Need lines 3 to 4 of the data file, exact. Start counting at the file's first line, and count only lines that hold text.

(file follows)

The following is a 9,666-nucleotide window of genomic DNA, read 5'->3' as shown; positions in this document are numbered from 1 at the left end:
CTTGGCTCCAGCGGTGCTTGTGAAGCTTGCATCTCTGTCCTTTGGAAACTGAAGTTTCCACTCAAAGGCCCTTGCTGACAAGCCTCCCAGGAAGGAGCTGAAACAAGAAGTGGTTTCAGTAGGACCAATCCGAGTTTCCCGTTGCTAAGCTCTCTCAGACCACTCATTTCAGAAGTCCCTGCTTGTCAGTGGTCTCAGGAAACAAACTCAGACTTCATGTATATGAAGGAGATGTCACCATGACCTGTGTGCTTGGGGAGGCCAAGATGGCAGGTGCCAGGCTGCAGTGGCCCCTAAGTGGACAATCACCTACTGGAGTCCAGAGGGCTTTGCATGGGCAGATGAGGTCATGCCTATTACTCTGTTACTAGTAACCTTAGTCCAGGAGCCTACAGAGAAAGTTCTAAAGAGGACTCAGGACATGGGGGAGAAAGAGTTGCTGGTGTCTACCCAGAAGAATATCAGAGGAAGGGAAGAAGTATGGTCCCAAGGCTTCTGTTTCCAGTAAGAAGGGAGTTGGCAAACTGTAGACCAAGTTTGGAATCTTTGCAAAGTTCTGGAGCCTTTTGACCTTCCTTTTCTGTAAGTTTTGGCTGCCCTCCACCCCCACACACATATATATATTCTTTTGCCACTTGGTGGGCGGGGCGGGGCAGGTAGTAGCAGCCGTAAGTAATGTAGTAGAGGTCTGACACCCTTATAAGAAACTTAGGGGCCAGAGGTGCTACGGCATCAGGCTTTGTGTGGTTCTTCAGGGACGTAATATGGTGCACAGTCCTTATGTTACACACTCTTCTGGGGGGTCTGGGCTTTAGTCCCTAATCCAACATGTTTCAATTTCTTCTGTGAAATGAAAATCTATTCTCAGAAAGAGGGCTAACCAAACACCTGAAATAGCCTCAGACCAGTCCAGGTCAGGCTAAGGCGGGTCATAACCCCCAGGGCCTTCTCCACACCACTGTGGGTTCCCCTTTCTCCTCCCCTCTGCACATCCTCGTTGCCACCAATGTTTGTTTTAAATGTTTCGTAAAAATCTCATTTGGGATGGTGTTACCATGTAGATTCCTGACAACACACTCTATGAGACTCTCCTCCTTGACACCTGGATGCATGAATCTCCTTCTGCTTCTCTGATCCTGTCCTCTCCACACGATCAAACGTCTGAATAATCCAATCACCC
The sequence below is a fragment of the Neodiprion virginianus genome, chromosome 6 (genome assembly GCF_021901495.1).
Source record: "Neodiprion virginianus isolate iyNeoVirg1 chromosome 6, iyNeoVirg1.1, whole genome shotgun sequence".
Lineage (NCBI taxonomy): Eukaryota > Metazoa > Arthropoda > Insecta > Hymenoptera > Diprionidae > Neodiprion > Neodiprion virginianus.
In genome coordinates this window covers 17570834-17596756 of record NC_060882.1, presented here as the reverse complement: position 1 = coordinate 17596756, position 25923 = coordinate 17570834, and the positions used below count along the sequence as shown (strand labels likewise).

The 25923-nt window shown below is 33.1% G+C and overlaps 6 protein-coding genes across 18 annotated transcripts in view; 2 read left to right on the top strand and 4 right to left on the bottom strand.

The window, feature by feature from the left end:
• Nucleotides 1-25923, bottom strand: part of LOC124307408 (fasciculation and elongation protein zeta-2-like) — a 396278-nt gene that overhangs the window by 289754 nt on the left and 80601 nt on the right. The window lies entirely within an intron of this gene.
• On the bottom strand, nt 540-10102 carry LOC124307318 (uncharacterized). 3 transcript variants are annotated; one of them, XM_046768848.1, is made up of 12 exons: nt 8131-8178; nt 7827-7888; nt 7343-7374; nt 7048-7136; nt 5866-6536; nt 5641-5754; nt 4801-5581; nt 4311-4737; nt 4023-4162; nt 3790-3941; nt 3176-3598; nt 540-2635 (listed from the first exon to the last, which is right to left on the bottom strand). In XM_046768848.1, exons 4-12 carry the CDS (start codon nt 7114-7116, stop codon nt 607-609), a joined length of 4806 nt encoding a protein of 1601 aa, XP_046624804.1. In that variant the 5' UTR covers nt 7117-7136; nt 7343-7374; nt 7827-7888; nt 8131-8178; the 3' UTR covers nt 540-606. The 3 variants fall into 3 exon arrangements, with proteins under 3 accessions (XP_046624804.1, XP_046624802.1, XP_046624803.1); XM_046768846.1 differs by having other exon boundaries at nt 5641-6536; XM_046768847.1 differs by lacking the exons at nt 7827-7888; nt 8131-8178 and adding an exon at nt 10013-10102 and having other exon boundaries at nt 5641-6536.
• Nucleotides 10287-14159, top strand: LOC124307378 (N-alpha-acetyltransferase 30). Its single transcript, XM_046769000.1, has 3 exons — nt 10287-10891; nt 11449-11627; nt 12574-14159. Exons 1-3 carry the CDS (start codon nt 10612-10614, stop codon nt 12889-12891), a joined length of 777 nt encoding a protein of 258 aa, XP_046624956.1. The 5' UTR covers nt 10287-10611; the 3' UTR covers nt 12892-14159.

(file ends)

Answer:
The sequence below is a fragment of the Neodiprion virginianus genome, chromosome 6 (genome assembly GCF_021901495.1).
Source record: "Neodiprion virginianus isolate iyNeoVirg1 chromosome 6, iyNeoVirg1.1, whole genome shotgun sequence".